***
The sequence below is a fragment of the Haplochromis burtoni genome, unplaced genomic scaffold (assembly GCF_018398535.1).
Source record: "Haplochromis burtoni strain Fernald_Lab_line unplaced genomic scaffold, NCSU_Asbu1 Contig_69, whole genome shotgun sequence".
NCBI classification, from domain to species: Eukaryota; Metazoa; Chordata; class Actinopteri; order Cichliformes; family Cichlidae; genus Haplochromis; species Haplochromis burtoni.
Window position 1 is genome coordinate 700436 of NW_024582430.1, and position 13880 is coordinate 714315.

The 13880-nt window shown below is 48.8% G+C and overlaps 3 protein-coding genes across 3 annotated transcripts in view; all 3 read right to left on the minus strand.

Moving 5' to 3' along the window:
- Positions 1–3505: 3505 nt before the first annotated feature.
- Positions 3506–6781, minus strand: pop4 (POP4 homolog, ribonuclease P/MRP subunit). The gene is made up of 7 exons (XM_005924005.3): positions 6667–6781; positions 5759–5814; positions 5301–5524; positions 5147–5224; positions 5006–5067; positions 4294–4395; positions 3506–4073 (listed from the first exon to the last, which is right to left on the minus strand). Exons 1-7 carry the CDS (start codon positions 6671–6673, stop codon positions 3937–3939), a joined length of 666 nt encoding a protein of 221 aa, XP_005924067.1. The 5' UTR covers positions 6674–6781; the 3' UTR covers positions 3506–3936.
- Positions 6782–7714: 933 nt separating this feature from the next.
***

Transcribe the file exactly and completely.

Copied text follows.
The sequence below is a fragment of the Haplochromis burtoni genome, unplaced genomic scaffold (assembly GCF_018398535.1).
Source record: "Haplochromis burtoni strain Fernald_Lab_line unplaced genomic scaffold, NCSU_Asbu1 Contig_69, whole genome shotgun sequence".
NCBI classification, from domain to species: Eukaryota; Metazoa; Chordata; class Actinopteri; order Cichliformes; family Cichlidae; genus Haplochromis; species Haplochromis burtoni.
Window position 1 is genome coordinate 700436 of NW_024582430.1, and position 13880 is coordinate 714315.

The 13880-nt window shown below is 48.8% G+C and overlaps 3 protein-coding genes across 3 annotated transcripts in view; all 3 read right to left on the minus strand.

Moving 5' to 3' along the window:
- Positions 1–3505: 3505 nt before the first annotated feature.
- Positions 3506–6781, minus strand: pop4 (POP4 homolog, ribonuclease P/MRP subunit). The gene is made up of 7 exons (XM_005924005.3): positions 6667–6781; positions 5759–5814; positions 5301–5524; positions 5147–5224; positions 5006–5067; positions 4294–4395; positions 3506–4073 (listed from the first exon to the last, which is right to left on the minus strand). Exons 1-7 carry the CDS (start codon positions 6671–6673, stop codon positions 3937–3939), a joined length of 666 nt encoding a protein of 221 aa, XP_005924067.1. The 5' UTR covers positions 6674–6781; the 3' UTR covers positions 3506–3936.
- Positions 6782–7714: 933 nt separating this feature from the next.